Sling TV Aims to Expand Multi-Stream Tier

Sling TV’s new Fox-anchored multi-stream tier is still in the beta phase but the OTT-TV service is already looking to expand the offering. 

“We expect, through the beta phase of it, we may add some more channels, and probably keep it in beta maybe up to a couple of months,” Roger Lynch, CEO of Sling TV, said Wednesday on Dish Network’s Q1 earnings call.

Some of those plans came to light Thursday amid a new multi-year carriage deal between Viacom and Dish that allows for “select” live channels and VOD content from Viacom to join Sling TV’s single- and multi-stream offerings. Viacom nets including Comedy Central, BET, Spike, MTV, Nick Jr. and “many other” will be offered via Sling TV in the “coming months.”

Sling TV launched the multi-stream trial earlier this month. The $20 per month service is anchored by channels from the Fox Networks stable, including the Fox broadcast network (in owned-and-operated station markets), along with networks such as AMC, A&E, and YES Network, among others.

At the time, Disney and ESPN, which do offer channels on Sling’s single-stream offering, said it’s in active talks about the multi-stream trial. Sling TV currently offers ABC in the O&O markets via an add-on tier that sells for $5 per month and also features Univision and UniMás.

“We’re desirous of putting ESPN in multi-stream, which will drive the price of multi-stream up,” Dish chairman and CEO Charlie Ergen said, noting during the call that customer feedback shows that most of them want a multi-stream product. “They [Disney/ABC] are our first OTT partner so they get preferential treatment.”

“We would welcome ESPN and Disney into the multi-stream product,” Lynch added.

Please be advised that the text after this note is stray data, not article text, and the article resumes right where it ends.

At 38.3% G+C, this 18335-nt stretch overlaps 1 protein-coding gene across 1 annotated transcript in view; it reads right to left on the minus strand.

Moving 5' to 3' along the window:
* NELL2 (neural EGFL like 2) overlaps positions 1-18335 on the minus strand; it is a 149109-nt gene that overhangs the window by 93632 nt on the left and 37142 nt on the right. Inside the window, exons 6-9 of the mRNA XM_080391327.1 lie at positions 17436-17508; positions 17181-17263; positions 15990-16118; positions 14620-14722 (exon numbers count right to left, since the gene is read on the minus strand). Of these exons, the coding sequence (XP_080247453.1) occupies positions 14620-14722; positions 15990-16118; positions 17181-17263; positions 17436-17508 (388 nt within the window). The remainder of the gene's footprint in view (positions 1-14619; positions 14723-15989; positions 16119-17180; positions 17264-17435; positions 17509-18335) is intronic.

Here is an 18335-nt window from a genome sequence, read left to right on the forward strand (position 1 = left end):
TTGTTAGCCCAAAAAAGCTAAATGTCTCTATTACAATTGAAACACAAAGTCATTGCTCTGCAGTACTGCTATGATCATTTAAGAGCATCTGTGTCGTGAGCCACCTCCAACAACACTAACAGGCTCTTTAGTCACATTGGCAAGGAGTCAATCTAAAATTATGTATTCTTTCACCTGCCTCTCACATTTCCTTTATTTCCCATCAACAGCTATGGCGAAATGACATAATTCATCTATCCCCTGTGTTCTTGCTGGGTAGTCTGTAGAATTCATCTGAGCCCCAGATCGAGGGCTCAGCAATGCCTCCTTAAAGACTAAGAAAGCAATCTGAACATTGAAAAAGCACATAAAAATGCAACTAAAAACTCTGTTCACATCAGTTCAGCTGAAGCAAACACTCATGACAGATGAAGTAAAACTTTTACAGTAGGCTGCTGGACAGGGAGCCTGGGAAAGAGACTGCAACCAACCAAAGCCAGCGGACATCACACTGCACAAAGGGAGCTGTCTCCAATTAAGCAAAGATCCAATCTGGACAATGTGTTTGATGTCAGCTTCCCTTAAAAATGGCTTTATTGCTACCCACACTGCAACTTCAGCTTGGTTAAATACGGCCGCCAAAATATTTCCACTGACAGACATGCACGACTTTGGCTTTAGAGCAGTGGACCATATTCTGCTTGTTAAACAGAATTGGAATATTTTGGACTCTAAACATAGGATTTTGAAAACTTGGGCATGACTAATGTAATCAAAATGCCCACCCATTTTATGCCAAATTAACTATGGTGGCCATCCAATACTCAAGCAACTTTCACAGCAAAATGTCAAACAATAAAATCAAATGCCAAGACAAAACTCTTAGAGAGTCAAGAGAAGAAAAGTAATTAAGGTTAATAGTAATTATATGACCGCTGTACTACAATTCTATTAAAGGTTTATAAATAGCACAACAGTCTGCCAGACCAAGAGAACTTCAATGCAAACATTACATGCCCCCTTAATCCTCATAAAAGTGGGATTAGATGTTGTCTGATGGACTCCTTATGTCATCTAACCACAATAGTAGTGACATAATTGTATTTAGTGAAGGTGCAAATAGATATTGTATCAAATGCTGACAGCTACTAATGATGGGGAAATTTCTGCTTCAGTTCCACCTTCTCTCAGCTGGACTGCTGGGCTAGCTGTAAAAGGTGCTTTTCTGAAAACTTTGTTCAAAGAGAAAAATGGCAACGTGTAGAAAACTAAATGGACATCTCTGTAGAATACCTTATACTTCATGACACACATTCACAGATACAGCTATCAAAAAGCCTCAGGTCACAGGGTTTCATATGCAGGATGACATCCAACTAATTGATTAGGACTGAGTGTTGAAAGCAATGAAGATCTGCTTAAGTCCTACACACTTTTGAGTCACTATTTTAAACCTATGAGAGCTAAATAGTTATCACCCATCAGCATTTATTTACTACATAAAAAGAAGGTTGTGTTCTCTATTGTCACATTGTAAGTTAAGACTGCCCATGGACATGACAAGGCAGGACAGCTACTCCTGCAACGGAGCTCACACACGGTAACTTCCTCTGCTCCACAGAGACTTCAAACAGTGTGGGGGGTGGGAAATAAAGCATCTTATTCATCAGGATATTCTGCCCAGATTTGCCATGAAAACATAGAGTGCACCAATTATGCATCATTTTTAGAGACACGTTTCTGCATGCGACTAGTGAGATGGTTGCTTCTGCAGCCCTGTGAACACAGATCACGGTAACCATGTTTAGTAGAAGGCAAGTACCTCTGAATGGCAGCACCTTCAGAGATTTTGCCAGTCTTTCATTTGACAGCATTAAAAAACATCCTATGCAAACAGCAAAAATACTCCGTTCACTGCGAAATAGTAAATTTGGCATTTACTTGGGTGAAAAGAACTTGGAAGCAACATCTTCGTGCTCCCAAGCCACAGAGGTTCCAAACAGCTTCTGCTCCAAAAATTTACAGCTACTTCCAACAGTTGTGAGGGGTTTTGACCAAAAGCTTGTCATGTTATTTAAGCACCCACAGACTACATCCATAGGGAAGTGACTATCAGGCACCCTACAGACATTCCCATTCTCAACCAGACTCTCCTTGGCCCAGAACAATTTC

Dish no longer breaks out Sling TV subs (a report from The Wall Street  Journal in February put it at more than 600,000) but the company did shed some light on churn rates for the contract-free OTT service that also lets people in to try it out for free.

“The customer lifecycle for Sling is very different from satellite,” Lynch said, referencing the typical longer-term contract for the Dish product. “The switch from free trial to pay, if you want to think about it as churn, is the highest churn that you'll have [with Sling TV].”

But churn rates go down the longer that Sling TV subs stay with it. “Once customers have been with you six or seven months the churn rate is quite a bit lower overall,” he said.

He said Sling TV is also seeing a “pretty decent percentage” of customers leave and come back a few months later as a paid subscriber. “To us, the more people we get to try the service the better because they either roll to pay, which most of them do after the free trial, or we find that a good percent come back a few months later as a paid subscriber.”

Ergen was also asked to respond to the competitive impact posed by AT&T and its plan to launch a set of DirecTV-branded OTT services in Q4.

He said AT&T’s decision to go with OTT products is “logical,” hopeful that they will advance the industry.

“And I think that Dish thought about it five years before they did. I think we're well-positioned to compete against whatever it is they come up with,” Ergen said. “But I think AT&T is well-positioned. I think their acquisition of DirecTV gives them scale in video and gives them the ability to do some things with video that other people in the wireless industry can't do.”

Ergen also was asked if he believes OTT competition will force cable operators to go out-of-footprint with their own OTT products.

“That might be a logical move for them. That's not something that the cable industry has chosen to do in the past but perhaps they would this time,” he said.